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Re: Downgrading specific packages with apt

With all the confusion on reply reply-all I has send her/him this

UTC Time: June 10, 2017 10:06 AM
From: fungilife@xxxxxxxxxxxxxx
To: solitone <solitone@xxxxxxxx>

UTC Time: June 10, 2017 9:55 AM
From: solitone@xxxxxxxx

On Saturday, 10 June 2017 05:45:22 CEST Fungi4All wrote:
> apt
> Hold a package:
> sudo apt-mark hold <package-name>
> Remove the hold:
> sudo apt-mark unhold <package-name>

That's ok. I can then:
$ sudo apt upgrade
to upgrade that package to the latest available version.

But my question was: once I've upgrated it, how can I *downgrade* it to its
previous version, in case I find out it doesn't work right? What's the best
practice to downgrade with apt?


With a package like chrome/ium that runs at the upper level of the structure
(ie top floor 5th) you can take it away and then find the .deb or the source of a previously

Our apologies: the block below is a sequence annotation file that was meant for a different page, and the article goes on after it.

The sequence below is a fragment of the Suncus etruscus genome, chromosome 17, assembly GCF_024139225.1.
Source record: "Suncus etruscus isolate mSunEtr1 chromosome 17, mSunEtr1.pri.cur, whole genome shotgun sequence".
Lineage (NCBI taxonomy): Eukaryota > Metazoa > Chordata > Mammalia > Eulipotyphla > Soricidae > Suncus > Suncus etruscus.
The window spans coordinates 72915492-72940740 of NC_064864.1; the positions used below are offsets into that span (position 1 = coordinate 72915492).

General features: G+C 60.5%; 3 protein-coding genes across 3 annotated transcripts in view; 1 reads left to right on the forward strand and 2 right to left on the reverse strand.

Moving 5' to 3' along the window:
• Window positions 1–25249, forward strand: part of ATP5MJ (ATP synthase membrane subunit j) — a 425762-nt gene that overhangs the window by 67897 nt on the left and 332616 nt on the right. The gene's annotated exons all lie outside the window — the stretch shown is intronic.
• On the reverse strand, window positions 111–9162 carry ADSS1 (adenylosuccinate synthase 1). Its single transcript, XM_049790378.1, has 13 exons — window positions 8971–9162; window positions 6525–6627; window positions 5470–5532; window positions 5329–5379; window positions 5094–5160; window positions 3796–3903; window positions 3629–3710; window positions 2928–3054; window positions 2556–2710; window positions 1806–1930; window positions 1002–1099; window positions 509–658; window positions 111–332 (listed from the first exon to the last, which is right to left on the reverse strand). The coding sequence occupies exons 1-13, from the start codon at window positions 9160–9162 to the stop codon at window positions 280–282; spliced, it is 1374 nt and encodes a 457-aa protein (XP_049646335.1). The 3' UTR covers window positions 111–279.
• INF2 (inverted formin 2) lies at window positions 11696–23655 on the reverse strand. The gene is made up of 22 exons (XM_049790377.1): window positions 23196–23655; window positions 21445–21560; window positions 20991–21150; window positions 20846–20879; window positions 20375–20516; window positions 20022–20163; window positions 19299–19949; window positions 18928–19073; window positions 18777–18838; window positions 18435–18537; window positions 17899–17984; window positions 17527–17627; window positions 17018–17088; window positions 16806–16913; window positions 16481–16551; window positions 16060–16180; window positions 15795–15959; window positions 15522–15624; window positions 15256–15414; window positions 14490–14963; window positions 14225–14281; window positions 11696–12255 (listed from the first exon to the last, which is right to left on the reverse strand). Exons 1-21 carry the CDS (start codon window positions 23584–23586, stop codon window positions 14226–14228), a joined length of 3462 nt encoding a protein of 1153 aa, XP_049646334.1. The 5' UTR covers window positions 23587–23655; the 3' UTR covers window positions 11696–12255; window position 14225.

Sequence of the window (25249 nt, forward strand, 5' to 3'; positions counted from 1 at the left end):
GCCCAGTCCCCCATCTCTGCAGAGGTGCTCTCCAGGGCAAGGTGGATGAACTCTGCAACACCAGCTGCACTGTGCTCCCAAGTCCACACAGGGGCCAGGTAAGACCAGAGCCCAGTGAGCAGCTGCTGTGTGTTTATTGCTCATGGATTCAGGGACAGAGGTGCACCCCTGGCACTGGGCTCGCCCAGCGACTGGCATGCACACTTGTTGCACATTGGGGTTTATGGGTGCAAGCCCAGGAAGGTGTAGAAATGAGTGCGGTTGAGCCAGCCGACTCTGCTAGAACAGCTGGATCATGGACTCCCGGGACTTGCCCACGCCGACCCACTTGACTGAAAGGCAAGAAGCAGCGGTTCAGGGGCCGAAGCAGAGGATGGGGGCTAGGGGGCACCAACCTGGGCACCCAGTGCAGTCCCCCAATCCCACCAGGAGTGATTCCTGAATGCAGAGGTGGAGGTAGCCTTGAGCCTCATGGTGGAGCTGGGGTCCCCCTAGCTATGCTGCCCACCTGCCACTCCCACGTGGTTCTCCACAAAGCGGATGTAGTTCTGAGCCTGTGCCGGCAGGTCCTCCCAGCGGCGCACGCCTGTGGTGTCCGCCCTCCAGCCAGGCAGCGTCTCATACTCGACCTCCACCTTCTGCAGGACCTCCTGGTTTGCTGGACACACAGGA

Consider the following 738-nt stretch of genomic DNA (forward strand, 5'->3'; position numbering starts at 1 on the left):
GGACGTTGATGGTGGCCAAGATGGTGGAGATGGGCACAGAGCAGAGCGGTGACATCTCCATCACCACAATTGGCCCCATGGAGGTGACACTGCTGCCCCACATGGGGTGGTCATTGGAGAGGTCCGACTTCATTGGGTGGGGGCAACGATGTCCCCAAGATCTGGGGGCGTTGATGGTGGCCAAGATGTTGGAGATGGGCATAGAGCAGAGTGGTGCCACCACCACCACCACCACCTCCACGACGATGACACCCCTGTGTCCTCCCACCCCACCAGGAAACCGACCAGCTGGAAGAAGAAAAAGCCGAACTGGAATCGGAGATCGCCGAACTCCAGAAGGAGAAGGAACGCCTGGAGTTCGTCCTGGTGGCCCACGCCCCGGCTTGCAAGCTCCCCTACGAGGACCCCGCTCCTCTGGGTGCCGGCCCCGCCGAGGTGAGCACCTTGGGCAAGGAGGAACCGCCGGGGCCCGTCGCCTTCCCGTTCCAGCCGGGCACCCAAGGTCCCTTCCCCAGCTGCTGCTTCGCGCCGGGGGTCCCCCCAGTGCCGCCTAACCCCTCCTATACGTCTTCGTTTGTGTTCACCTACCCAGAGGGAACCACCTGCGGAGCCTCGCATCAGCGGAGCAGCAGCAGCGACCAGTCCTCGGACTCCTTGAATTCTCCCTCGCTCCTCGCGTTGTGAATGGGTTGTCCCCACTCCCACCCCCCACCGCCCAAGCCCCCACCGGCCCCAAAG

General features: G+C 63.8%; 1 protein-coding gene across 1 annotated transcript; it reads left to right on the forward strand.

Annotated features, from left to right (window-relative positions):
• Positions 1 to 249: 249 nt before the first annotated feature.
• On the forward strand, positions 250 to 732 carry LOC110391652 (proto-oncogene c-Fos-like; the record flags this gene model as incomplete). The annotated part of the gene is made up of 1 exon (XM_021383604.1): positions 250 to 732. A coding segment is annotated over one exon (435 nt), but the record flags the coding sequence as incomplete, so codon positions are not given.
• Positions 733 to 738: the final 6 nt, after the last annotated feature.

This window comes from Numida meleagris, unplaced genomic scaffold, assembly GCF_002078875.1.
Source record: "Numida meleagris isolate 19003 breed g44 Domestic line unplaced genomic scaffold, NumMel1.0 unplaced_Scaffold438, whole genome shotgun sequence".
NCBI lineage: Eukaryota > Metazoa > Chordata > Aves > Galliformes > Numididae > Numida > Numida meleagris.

working version and re-install it.  Apt will not do this and the reason is:
If you were to do this at a lower level, like 2nd or 3rd, the structure above will collapse.
If you were to remove something like lxdm you will have no display manager to proceed.
You still have the entry level shell.  All package managers are set to be moving forward
upstream as they call it.

In some cases you can substitute mid-level packages, as lightdm with lxdm.  Neither can
coexist with the other.  While your kernel is already built on one, apt will take one away 
and replace its functions with the other.  It will affect you next boot.

Below please find Lisi's answer on whether packages should be reverted or not.